Physiotherapy Versus no Physiotherapy to Patients Suffering From Head and Neck Cancer Undergoing Radiotherapy Treatment
In Denmark there are about 1000 new cases of head and neck cancer every year. The number is
increasing. The treatment for head and neck cancer is either surgery or radiotherapy
treatment or a combination of these modalities. Radiotherapy treatment for head and neck
cancer often causes severe late term side effects.
Radiotherapy induced damage of the skin, lymphatic system, cartilage and bone often leads to
symptoms such as trismus, lymphoedema, decreased range of motion of the mouth, neck and
tongue, difficulty in using the mimic muscles, difficulty in swallowing and pain. The
severity of late side effects due to radiotherapy treatment for head and neck cancer often
leaves the patients with a poor quality of life rating.
Effects of physiotherapy interventions are scarcely investigated. Only few studies describe
the effect of physiotherapy treatment. The studies are difficult to compare because of
insufficiently described physiotherapy intervention, or variation of onset and extent of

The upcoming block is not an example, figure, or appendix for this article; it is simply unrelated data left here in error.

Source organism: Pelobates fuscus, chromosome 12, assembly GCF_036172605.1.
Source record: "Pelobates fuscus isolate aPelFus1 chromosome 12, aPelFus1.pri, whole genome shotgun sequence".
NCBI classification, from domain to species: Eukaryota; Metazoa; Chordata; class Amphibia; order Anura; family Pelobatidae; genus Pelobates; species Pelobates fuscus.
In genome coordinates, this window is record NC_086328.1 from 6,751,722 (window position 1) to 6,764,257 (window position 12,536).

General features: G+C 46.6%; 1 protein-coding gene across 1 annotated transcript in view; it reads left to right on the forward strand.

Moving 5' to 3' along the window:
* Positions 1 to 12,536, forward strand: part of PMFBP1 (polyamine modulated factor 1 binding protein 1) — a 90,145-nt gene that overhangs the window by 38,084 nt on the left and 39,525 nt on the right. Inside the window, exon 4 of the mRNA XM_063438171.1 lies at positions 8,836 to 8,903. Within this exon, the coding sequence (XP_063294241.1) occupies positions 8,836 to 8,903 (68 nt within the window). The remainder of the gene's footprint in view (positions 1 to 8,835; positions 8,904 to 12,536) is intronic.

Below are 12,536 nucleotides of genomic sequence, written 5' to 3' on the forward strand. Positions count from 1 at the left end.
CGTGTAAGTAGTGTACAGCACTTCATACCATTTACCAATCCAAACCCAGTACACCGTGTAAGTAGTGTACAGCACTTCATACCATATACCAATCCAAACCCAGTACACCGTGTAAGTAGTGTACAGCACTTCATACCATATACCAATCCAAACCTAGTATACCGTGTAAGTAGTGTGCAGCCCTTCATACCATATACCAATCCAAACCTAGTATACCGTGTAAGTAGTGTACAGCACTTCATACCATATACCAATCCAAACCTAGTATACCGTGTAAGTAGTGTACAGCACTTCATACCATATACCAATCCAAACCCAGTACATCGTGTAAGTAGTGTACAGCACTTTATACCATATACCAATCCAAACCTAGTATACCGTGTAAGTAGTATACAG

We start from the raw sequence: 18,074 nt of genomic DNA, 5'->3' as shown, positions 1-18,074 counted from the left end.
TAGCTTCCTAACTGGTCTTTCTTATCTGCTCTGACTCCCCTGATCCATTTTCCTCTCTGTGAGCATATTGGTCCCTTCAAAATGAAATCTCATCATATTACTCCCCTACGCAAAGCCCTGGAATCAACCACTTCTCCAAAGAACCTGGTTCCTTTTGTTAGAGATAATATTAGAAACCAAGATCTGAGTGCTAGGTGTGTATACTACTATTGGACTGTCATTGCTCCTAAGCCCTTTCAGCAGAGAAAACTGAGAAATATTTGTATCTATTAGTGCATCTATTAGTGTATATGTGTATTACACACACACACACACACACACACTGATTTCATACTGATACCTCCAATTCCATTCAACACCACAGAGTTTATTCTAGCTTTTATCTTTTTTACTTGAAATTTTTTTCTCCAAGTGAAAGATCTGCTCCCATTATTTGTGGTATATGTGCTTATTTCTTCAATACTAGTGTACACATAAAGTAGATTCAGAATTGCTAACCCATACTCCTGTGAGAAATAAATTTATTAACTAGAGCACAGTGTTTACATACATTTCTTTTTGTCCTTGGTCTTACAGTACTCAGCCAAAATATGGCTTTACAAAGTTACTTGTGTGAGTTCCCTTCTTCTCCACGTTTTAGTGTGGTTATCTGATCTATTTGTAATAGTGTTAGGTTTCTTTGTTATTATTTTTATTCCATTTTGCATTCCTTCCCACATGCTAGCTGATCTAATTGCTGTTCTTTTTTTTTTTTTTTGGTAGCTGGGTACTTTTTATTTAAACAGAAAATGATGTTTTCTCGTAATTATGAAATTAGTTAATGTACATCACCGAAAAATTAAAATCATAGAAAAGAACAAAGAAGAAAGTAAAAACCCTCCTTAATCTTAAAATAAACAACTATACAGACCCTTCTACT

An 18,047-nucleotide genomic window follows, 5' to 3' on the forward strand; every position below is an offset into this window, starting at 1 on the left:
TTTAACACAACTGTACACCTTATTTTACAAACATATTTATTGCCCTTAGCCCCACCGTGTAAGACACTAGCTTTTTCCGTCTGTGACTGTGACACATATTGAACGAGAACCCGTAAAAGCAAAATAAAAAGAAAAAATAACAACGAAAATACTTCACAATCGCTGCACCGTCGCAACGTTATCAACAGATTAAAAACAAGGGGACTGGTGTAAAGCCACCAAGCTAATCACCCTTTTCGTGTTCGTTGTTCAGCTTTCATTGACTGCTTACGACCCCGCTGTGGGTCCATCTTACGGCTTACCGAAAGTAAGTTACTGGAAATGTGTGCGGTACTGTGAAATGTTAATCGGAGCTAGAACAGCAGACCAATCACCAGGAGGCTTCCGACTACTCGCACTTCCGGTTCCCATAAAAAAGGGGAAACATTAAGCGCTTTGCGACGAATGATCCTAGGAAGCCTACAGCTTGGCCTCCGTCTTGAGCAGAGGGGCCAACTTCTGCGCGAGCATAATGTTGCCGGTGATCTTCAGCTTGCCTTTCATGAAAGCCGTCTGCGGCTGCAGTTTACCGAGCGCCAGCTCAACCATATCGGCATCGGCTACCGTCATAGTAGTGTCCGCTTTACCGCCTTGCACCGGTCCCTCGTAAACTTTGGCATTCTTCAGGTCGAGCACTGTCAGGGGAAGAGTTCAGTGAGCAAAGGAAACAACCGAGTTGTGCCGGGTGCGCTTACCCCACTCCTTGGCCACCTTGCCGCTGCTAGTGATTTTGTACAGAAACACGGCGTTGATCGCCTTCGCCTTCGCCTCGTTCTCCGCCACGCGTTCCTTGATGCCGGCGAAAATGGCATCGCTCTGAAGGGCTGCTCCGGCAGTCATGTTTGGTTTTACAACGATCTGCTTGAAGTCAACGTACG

physiotherapy intervention plus variation in study populations. No studies have described
the long term effects of physiotherapy intervention. There is no national or international
consensus for the physiotherapy treatment for patients undergoing treatment for head and
Decreased mouth opening in patients suffering from c.cavi oris and c.oropharynges undergoing
radiotherapy treatment, can be reduced by an early physiotherapy effort compared with the
The extent of late side effects from radiotherapy treatment for head and neck cancer can be
reduced by an early and individually adjusted physiotherapy treatment.
Guided physiotherapy training/treatment can have a positive effect on patients self
estimated symptom extent and health related quality af life.
The hypothesis of this study is built on studies of literature and clinical experience from
treatment of late side effects on patients suffering from breast cancer and uterus cancer,
who also suffer from lymphoedema and fibrosis due to radiotherapy.
Allocation: Randomized, Endpoint Classification: Efficacy Study, Intervention Model: Parallel Assignment, Masking: Single Blind (Investigator), Primary Purpose: Prevention
The amplitude of mouth opening
Maximum vertical dimension measured in millimetre using TheraBite "Range of Motion Scale"
Baseline: day 1 or 2 of radiotherapy treatment, 5 months after completing radiotherapy treatment and 12 months after completing radiotherapy treatment
Department of Occupational and Physical Therapy, Copenhagen University Hospital, Rigshospitalet, Denmark
Denmark: The Danish National Committee on Biomedical Research Ethics